Bánh Mì Deviled Eggs // www.WithTheGrains.com

In so many ways beyond adopting bánh mì habitsI have changed since that sandwich excursion. Yet, had you asked me then, I probably would have said I had hit some sort of stride, pushed myself, expanded myself and grown into me. My current self might eagerly say the same, but that’s just setting the groundwork for 40-year-old me to look back lovingly and laugh, “Oh you! You have no idea what is in store!” 

Bánh Mì Deviled Eggs // www.WithTheGrains.com

Beyond food preferences changes and the willingness to dive into “exotic” samplings, it seems we humans are constantly evolving more than we admit. It’s an idea worth dissecting, especially when you consider how easy it is to write off humans based on past transgressions or current associations. We attach labels like “ex con,” “Republican,” or “Democrat” (said with equal levels of disgust depending on who is speaking). 

Bánh Mì Deviled Eggs // www.WithTheGrains.com

This notion of fixed personalities is not only unforgiving, but it’s flawed. It’s a notion that stuck with me after listening to a recent episode of the podcast Invisibilia. In “The Personality Myth,” the co-hosts follow an inmate with a horrific record as he plans a TEDx conference in a prison. He speaks eloquently and poetically about feeling different, a new man down to his very DNA, all with a proper deference for the heinous acts he committed. 

Bánh Mì Deviled Eggs // www.WithTheGrains.com

If a little thing like a pickled Vietnamese sandwich can shape so many aspects of my life, it’s worth talking about how second chances, good faith and human decency might have grand powers for bigger changes. We live in ugly times in need of beauty and connection, so hard boil some eggs, pickle some vegetables and put little delicate dill flowers on those eggs! 

Bánh Mì Deviled Eggs // www.WithTheGrains.com

Then maybe take a real risk and reach out to a neighbor in need, or speak out on behalf of someone who needs a voice, or try to pay off some of society’s debts through good ol’ acts of kindness. In my case, I made these for the one I love the most, to celebrate how we have spent two years growing and changing together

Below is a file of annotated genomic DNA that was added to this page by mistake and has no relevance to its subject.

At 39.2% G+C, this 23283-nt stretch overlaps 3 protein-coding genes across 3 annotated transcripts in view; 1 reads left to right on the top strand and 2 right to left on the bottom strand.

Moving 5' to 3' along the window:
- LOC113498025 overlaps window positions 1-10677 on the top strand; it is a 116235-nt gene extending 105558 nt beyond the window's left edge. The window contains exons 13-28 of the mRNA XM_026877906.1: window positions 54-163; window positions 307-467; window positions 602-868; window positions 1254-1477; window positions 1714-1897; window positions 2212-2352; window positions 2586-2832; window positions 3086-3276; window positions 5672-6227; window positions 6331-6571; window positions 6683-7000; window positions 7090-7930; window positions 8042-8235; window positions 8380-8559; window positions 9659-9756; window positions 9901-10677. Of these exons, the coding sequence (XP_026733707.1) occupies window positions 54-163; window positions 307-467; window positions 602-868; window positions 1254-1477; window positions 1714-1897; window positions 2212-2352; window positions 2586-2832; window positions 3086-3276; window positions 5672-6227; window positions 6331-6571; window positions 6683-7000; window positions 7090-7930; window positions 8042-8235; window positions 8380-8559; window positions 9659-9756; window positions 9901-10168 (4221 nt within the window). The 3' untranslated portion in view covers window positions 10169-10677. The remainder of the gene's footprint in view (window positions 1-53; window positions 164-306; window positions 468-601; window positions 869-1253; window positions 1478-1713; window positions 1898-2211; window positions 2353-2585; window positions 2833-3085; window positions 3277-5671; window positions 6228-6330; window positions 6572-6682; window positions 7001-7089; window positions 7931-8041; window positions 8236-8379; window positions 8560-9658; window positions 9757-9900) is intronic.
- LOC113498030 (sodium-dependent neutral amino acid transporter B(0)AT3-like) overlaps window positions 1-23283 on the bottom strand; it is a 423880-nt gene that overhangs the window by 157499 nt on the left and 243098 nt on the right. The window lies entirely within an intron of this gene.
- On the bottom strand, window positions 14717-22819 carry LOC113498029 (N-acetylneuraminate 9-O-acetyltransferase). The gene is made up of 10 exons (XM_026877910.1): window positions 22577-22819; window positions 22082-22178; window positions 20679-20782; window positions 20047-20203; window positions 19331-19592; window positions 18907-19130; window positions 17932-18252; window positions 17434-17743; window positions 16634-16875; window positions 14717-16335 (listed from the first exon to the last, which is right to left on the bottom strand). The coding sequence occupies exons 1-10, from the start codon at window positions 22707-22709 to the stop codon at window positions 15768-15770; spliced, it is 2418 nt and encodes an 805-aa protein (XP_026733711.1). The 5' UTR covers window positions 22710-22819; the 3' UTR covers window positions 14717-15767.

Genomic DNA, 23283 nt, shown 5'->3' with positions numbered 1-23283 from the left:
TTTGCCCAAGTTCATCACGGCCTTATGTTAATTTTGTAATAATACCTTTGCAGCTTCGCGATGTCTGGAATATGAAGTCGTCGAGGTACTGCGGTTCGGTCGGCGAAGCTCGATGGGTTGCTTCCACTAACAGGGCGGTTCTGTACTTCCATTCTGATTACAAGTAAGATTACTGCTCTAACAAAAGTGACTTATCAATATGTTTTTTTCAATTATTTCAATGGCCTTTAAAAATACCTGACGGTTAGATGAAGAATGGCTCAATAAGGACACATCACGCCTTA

Quelcy Signature

Bánh Mì Style Deviled Eggs

About This Recipe: Banh Mì actually refers to the bread used in the namesake sandwich, but these eggs borrow the pickled vegetables for a twist on deviled eggs. If you want a spicier/hotter pickle, keep the jalapeño seeds in the mix. For a more mild flavor (i.e.: a no-tears eating experience), skip or reduce the number of seeds in the mix. The pickle recipe yields more than you’ll need for the eggs, but I like to have the pickles on hand for toppings on sandwiches and grain bowls.  

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Nerd Alert! A Scottish Inspired Meat Pie for Pi(e) Day

They call it a “fat letter,” and I’ll never forget the day I received mine.

Nerd Alert! A Scottish Inspired Meat Pie for Pi(e) Day // www.WithTheGrains.com

After a guidance counselor told me about Carnegie Mellon University, I fell hard- that weak in the knees, hearts in the eyes, wish-it-to-be-so sort of way. Being that my confidence was just as weak as my knees, I doubted the school would feel the same about me. As I gripped the overstuffed letter in my shaky hands, my first thought was “why would they make the rejection so thick?”

Nerd Alert! A Scottish Inspired Meat Pie for Pi(e) Day // www.WithTheGrains.com

After fighting the nauseous feeling in the pit of my stomach and finally daring to break the adhesive seal, my eyes skimmed frantically and landed on “congratulations.” So many emotions pulsed through my body, I didn’t know what to do with myself. Overcome with a sense of accomplishment and fulfillment like never before, my body rocked back and forth like a person in the midst of a psychotic episode.

Nerd Alert! A Scottish Inspired Meat Pie for Pi(e) Day // www.WithTheGrains.com

A few months later, I packed my parents car to the brim and began one of the most challenging chapters of my life! All my preconceived notions were broken and rebuilt, in a way that taught me to think for myself, to trust my instincts and to learn the importance of quitting frequently and redirecting quickly (still learning this!). On campus, I finally found peers who made sense- people who were work obsessed dorks with creative sides. After all, the school’s motto is “My heart is in the work.” Though there were still students whose brainpower could crush me, acceptance to this place empowered me.

Nerd Alert! A Scottish Inspired Meat Pie for Pi(e) Day // www.WithTheGrains.com